With less than a week to go until the GODZone Adventure Challenge kicks off in Queenstown, the team racing in support of the national children's hospital says the physical challenges they'll be facing "are nothing compared to what Starship kids bravely deal with every day".
The GODZone Adventure Race is an expedition-style adventure race taking place in Queenstown this Easter (7-14 April). The race traverses a distance of approximately 450km taking most participants around four to five days to complete. Teams, who must remain together at all times, will be expected to navigate, trek, mountain bike and kayak on a non-stop basis over a vast array of different landscapes testing the mental and physical skills of participants.
The four-person House of Travel Racing for Starship team comprising of ex-Blues and New Zealand Maori player David Gibson, current Black Fern Huriana Manuel, ex-Blues player Ben Meyer and Rugby Players Association CEO, Rob Nichol, are raising funds for the Starship National Air Ambulance Service.
They are almost halfway to their fundraising target with just over $43,000 raised so far. The general public is being encouraged to support the team and Starship by donating at www.fundraiseonline.co.nz/godzone or by texting STAR to 469 to make an automatic $3 donation.
Year-round the Air Ambulance Service rushes medical experts to life-threatening emergencies around the country where they stabilise children and allow them to be brought safely to Starship to receive care. The Starship Foundation raises the $1.5 million needed annually for this vital service, which includes staff training, and aviation costs.
Rob Nichol says of the team's commitment, "We are so impressed with the work of Starship. They provide an amazing service to more than 120,000 children every year and the Starship National Air Ambulance is a big part of that.
"For me personally our ability to work together to help those in need is very much a measure of who we are. No matter how challenging things get, we should all take responsibility for supporting each other. This is at the heart of what Starship delivers - being there for the kids and their families in the most challenging of times."
Children like four-year-old Khempher from Nelson who was airlifted to Starship by the service after a common case of childhood croup turned critical when his airways swelled shut. And little Arielle from Invercargill who was flown to Starship at just four- weeks-old for life saving heart surgery.
Four-year-old Gypsea from the Hawkes Bay also used the invaluable service after suffering complications for a range of complex gastrointestinal abnormalities caused by a congenital disorder. Her mum Victoria says, "It would normally take six hours for us to drive to Starship, but with the Air Ambulance Gypsea can be at Starship in an hour. I don't know where we would be without it."
All Black rugby players Hosea Gear, Keven Mealamu, Tony Woodcock and Corey Flynn appreciate the huge physical and mental challenge the House of Travel Racing for Starship team is undertaking and they are getting in behind their Association's latest initiative to support Starship.
Blues based player Tony Woodcock says, "I think it's great that we are raising money for the Starship National Air Ambulance Service. As a father I know what it is like to have a young child in hospital. It's important that children and their families from all over New Zealand are able to access the expertise when they need it."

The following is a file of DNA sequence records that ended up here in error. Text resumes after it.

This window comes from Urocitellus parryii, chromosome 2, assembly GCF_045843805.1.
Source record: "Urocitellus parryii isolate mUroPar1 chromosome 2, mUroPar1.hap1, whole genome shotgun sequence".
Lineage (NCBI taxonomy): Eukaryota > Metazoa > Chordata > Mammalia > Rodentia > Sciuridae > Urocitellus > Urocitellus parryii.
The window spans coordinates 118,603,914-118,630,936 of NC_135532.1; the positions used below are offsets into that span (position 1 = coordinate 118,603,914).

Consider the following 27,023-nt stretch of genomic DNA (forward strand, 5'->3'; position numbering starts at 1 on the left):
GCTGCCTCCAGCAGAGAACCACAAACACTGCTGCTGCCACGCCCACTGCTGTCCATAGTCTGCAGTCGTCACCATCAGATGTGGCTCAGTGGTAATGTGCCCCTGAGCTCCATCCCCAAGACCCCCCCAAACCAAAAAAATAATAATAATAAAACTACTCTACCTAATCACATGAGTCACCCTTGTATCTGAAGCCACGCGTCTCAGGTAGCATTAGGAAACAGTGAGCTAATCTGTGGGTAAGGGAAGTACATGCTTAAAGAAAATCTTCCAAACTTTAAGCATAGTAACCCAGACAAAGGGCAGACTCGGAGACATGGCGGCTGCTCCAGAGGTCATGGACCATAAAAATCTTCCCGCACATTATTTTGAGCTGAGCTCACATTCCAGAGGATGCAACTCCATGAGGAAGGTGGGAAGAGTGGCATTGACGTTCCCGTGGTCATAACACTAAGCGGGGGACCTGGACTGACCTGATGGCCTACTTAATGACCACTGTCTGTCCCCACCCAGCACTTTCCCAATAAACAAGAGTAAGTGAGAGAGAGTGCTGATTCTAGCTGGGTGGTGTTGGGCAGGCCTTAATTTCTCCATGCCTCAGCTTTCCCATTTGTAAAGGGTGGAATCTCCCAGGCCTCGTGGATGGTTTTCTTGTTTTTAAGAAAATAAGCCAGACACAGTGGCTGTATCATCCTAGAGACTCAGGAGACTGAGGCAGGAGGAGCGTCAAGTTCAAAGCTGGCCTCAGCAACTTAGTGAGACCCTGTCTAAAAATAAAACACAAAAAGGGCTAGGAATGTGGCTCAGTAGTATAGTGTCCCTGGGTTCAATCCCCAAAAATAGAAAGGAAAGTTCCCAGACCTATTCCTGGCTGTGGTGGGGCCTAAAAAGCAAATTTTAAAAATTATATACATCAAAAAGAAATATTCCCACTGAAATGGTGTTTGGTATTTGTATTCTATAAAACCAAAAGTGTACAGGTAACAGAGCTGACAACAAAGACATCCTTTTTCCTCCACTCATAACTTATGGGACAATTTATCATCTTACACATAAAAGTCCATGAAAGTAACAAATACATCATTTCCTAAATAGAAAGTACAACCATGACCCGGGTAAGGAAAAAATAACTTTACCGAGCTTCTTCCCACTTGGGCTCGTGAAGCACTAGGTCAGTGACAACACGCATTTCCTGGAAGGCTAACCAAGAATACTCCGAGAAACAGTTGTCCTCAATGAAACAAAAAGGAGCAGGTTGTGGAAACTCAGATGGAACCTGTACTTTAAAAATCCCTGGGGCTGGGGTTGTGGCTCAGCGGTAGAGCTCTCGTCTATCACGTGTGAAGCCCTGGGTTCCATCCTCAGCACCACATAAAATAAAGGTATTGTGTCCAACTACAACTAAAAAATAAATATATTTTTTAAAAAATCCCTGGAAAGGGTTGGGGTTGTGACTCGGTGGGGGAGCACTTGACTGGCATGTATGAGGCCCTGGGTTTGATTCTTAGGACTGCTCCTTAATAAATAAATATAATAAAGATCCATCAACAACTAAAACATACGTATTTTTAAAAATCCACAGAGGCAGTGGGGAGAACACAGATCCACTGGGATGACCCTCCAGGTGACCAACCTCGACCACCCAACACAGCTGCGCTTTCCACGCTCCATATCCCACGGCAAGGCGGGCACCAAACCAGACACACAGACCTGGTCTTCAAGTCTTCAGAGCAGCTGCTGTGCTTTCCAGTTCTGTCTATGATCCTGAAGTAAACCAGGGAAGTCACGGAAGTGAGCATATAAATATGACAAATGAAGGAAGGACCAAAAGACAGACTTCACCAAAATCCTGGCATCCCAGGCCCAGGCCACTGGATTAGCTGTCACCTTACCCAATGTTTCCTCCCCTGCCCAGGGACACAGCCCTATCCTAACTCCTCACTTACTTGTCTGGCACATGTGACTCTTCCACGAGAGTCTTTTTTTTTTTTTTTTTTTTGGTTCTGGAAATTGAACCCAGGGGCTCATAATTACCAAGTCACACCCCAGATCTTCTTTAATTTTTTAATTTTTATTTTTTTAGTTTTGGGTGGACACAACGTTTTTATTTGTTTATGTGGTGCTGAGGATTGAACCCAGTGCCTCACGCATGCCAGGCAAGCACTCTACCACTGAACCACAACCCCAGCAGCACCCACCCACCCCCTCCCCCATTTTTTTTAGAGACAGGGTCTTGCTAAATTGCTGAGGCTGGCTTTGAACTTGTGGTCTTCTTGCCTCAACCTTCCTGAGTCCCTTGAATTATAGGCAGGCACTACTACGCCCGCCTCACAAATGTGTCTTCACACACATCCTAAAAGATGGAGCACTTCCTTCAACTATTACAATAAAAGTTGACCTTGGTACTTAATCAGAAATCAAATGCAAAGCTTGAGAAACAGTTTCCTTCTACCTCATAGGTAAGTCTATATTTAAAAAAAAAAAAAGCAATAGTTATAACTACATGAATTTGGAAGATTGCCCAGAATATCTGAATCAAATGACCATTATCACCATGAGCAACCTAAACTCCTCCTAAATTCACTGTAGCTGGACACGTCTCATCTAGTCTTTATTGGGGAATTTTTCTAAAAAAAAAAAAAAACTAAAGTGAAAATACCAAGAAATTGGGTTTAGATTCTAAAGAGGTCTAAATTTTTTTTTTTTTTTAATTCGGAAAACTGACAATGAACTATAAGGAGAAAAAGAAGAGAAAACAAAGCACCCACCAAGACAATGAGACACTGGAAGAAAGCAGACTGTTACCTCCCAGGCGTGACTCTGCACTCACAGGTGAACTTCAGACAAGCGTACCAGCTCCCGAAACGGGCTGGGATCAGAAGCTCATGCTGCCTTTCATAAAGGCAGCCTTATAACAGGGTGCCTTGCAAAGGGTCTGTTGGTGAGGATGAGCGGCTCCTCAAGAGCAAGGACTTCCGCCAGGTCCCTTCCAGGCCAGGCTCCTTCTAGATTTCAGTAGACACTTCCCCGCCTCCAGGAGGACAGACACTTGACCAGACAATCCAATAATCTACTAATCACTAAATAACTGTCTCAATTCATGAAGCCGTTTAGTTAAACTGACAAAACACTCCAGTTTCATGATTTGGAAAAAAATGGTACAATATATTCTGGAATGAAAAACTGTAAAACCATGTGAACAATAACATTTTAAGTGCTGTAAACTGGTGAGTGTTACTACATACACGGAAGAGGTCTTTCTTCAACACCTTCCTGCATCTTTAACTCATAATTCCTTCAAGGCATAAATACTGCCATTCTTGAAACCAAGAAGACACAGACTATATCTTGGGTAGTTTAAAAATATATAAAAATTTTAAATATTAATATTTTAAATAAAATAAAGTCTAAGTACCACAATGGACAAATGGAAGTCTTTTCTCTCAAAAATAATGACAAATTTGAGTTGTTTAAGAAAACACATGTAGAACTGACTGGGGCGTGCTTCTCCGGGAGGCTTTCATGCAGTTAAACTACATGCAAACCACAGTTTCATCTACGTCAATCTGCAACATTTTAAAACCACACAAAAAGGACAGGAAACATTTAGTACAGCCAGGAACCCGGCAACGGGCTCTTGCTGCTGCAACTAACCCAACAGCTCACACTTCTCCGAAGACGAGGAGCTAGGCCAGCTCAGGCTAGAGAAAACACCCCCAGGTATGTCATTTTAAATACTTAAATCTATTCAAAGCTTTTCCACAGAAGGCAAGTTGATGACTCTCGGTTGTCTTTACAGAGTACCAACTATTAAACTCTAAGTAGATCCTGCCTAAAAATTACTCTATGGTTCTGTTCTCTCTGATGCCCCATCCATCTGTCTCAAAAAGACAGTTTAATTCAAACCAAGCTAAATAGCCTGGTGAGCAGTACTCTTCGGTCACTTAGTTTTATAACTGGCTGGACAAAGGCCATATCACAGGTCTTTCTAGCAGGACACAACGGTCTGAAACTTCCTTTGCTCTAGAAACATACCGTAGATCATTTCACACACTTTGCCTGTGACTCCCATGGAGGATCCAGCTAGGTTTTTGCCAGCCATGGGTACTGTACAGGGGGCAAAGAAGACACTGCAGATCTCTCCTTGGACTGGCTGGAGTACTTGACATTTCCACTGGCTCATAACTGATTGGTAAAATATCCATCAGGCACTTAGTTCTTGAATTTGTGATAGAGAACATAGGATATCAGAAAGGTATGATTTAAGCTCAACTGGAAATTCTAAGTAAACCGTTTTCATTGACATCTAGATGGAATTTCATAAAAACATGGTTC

Fellow Blues based player Keven Mealamu, a Starship Ambassador for the team's silver sponsor Barfoot & Thompson, says, "Many of the players are at that stage of life where they have young children or will do in years to come, so this cause fits really well. Personally I have been privileged to work with Starship and see first-hand the amazing things they do for the kids of New Zealand. The doctors and nurses are so skilled and dedicated, and the results they and the families achieve blow me away."
Highlanders based player Hosea Gear says, "It's been a busy few months with super rugby and the family. In addition to relocating to Dunedin we have recently had twins, a boy and a girl. The thought of either of them, or our five year old daughter, becoming seriously ill or injured scares me to be honest, and I feel for those families who have found themselves in that situation. It is comforting to know we have a facility like Starship Hospital accessible to all of New Zealand. Please support our team in this challenge and in doing so the Starship National Air Ambulance service. Every little bit makes a difference."
Crusader based Corey Flynn says "I've played professional rugby for a long time now, you have your bad days, but most of the time you have a week to turn things around. The kids that get admitted to Starship aren't that lucky. A bad day for them might be finding out their kidney is failing or being diagnosed with a life-threatening illness. We need to make sure that we provide New Zealand's children with the best facilities and expertise to help make the bad days good again. So enjoy a few hard days in the bush guys and hopefully we can raise as much funds as possible for Starship's National Air Ambulance Service off the back of it."
House of Travel is the exclusive gold sponsor of the team with Barfoot & Thompson, Skoda New Zealand and Thrifty Car Rental New Zealand as silver sponsors and Mole Map New Zealand and Naturebee as bronze sponsors.
Friends of Starship Chair Gretchen Hawkesby says, "Rob, Ben, Dave and Huriana are providing the most wonderful support for Starship - the commitment they have made to this fundraising and to our nation's kids, not to mention the sheer physical undertaking of the GODZone adventure race, is truly admirable."
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